Now they’re being used to take on another critical problem — ocean plastic pollution.
The Plastic Tide Project is the pipedream of drone enthusiast Peter Kohler. It involves drones that fly above coastlines and sections of oceans to pinpoint plastic waste so that people can target their clean-up efforts.
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The drones rely on artificial intelligence to recognize patterns, but to improve their accuracy, they need a steady stream of pictures of what ocean plastic looks like so that they don’t mistakenly identify fish, seaweed, and jellyfish as plastic.
That’s where the “project” part of the idea comes in. Kohler has invited people to upload photos that the drone can process and use to sharpen its plastic-spotting abilities.
Countless people have contributed pictures of plastic debris, and the end result will be a global, open-source map of plastic pollution. One committed volunteer, 72-year old Morris Enyeart, has uploaded more than 7,000 images, according to Digital Trends.
While visiting the South Pacific in 2008, Kohler was appalled by how much plastic floated in waters miles away from any shore, and he was determined to do something about it,.
“When you’re sailing in the middle of nowhere, it really gets you wondering where this litter comes from and how it gets here,” he told Digital Trends. “I came back to England and spent the next few years puzzling over how best to answer that question.”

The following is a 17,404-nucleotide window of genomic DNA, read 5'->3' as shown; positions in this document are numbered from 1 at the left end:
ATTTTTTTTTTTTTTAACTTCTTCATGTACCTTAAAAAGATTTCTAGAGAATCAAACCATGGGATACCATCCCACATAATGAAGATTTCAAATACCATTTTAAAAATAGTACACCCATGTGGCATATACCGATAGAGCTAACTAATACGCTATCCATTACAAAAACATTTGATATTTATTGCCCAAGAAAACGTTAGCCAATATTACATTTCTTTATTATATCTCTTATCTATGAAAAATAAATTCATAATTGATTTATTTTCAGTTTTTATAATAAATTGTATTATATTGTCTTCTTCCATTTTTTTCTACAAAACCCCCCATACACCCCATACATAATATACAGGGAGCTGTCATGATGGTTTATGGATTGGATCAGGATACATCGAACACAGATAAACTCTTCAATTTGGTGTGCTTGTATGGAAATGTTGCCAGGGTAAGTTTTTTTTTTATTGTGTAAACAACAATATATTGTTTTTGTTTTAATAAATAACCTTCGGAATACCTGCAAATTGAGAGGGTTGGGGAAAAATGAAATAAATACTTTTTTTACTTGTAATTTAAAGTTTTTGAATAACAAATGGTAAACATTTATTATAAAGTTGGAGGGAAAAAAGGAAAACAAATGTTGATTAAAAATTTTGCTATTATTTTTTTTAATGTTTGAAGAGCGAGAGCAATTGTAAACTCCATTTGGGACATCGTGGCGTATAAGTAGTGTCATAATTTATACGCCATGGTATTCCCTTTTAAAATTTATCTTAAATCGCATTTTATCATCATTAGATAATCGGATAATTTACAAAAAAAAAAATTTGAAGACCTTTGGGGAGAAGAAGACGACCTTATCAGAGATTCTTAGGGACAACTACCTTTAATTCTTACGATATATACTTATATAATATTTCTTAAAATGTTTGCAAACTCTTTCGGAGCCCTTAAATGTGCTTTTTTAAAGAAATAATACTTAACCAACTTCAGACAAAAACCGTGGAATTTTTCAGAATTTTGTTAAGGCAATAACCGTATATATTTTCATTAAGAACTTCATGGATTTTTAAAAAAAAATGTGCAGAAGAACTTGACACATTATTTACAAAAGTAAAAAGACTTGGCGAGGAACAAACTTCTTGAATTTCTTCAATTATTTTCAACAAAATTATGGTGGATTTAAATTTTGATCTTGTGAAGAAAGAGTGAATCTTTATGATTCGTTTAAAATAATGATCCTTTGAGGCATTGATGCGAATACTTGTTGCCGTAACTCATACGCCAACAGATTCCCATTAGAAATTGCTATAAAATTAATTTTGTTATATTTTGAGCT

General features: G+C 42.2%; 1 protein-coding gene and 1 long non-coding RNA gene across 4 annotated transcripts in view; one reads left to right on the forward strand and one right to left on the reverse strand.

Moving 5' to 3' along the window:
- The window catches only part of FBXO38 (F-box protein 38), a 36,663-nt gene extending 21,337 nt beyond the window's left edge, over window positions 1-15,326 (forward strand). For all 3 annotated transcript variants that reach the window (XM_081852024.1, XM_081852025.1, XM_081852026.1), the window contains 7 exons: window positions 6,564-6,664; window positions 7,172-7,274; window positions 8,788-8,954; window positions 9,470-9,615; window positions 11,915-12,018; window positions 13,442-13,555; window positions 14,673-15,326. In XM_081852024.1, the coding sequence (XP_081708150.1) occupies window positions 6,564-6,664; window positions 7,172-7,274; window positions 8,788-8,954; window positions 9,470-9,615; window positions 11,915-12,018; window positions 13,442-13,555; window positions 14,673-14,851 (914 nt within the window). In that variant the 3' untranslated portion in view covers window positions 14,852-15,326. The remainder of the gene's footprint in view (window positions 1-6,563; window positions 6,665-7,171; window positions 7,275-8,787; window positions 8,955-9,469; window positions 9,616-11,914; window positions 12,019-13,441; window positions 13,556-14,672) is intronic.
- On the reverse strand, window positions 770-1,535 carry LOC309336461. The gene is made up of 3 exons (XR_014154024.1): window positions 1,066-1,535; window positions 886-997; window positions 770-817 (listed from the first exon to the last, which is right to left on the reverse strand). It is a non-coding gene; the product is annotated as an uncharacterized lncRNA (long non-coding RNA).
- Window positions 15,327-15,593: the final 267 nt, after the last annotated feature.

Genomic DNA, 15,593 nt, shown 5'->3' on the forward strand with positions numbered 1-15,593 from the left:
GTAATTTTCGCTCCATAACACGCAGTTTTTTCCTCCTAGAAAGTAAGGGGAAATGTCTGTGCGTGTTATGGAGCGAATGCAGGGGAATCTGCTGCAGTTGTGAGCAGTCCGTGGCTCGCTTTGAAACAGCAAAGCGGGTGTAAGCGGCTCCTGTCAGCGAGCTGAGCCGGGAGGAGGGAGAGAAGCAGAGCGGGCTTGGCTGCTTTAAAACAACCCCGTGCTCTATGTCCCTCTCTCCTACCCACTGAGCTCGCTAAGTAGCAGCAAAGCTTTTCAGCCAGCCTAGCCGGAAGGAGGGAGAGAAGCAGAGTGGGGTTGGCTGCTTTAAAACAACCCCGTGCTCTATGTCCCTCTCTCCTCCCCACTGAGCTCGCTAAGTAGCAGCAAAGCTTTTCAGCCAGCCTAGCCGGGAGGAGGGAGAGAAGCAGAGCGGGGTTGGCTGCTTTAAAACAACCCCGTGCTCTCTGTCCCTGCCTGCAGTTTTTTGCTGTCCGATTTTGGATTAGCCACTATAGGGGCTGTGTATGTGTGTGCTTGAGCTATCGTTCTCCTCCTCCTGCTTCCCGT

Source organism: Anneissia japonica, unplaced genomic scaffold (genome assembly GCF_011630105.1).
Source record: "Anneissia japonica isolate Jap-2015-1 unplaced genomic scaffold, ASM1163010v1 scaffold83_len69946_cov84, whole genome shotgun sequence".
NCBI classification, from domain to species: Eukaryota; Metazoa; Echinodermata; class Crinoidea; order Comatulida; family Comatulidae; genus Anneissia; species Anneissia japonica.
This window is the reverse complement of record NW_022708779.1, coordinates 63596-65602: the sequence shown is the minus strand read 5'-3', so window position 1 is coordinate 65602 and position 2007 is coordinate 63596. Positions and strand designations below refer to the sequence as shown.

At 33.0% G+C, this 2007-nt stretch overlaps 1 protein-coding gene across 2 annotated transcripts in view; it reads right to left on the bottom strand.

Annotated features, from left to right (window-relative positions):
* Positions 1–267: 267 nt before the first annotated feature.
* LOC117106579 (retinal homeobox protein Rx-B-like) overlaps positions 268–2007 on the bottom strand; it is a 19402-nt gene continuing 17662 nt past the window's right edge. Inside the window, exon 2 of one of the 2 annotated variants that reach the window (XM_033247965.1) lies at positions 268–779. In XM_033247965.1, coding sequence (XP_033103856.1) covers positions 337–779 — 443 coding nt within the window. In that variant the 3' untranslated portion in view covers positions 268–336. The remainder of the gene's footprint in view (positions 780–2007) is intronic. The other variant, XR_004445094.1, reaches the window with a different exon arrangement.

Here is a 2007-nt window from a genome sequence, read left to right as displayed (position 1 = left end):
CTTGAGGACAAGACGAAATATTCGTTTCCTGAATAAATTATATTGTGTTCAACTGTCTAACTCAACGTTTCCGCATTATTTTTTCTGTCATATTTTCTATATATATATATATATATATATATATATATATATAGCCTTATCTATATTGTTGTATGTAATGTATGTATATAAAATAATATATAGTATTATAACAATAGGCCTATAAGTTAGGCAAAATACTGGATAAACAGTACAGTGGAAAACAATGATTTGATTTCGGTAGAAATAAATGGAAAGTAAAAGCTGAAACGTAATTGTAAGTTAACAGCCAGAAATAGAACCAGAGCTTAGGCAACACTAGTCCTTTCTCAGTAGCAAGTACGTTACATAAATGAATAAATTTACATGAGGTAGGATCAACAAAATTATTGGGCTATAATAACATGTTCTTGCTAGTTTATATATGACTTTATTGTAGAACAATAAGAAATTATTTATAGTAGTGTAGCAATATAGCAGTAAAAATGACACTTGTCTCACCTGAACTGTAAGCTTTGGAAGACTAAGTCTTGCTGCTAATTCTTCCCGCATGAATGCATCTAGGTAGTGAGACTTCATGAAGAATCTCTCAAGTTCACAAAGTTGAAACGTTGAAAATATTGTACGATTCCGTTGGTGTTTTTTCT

This was before the world began quantifying the scale of plastic pollution, and Kohler figured that the world would need a grasp of the problem to effectively fight it.
Today, scientists estimate that more than 8 million metric tons of plastic enter the world’s oceans every year, which is like dumping a garbage truck full of plastic into a body of water every minute. By 2025, there will be one ton of ocean plastic for every three tons of fish.
But even those estimates are primarily extrapolations and don’t provide precise information on local accumulations of plastic, the World Economic Forum notes.
“In the short term, [The Plastic Tide Project] can be used to help with clean-up events by making us aware of the worst-impacted areas for humans, marine life, and bird life,” Kohler told Digital Trends.
Kohler also hopes that the more visible the problem becomes, the more action will be taken to eliminate plastic pollution entirely.
So far, more than 60 countries have passed laws to reduce single-use plastics.
Global Citizen campaigns to end the production of single-use plastics and you can take action on this issue here.